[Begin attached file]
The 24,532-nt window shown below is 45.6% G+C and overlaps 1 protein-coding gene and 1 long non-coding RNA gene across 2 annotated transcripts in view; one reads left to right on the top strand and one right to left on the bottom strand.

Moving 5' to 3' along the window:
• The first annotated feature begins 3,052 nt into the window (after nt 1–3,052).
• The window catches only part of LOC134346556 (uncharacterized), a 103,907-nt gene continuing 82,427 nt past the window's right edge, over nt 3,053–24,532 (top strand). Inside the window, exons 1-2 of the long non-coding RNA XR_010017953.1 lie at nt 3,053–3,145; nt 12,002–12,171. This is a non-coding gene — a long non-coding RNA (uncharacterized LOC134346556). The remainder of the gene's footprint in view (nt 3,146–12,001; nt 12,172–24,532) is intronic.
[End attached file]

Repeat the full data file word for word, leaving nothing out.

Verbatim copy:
The 24,532-nt window shown below is 45.6% G+C and overlaps 1 protein-coding gene and 1 long non-coding RNA gene across 2 annotated transcripts in view; one reads left to right on the top strand and one right to left on the bottom strand.

Moving 5' to 3' along the window:
• The first annotated feature begins 3,052 nt into the window (after nt 1–3,052).
• The window catches only part of LOC134346556 (uncharacterized), a 103,907-nt gene continuing 82,427 nt past the window's right edge, over nt 3,053–24,532 (top strand). Inside the window, exons 1-2 of the long non-coding RNA XR_010017953.1 lie at nt 3,053–3,145; nt 12,002–12,171. This is a non-coding gene — a long non-coding RNA (uncharacterized LOC134346556). The remainder of the gene's footprint in view (nt 3,146–12,001; nt 12,172–24,532) is intronic.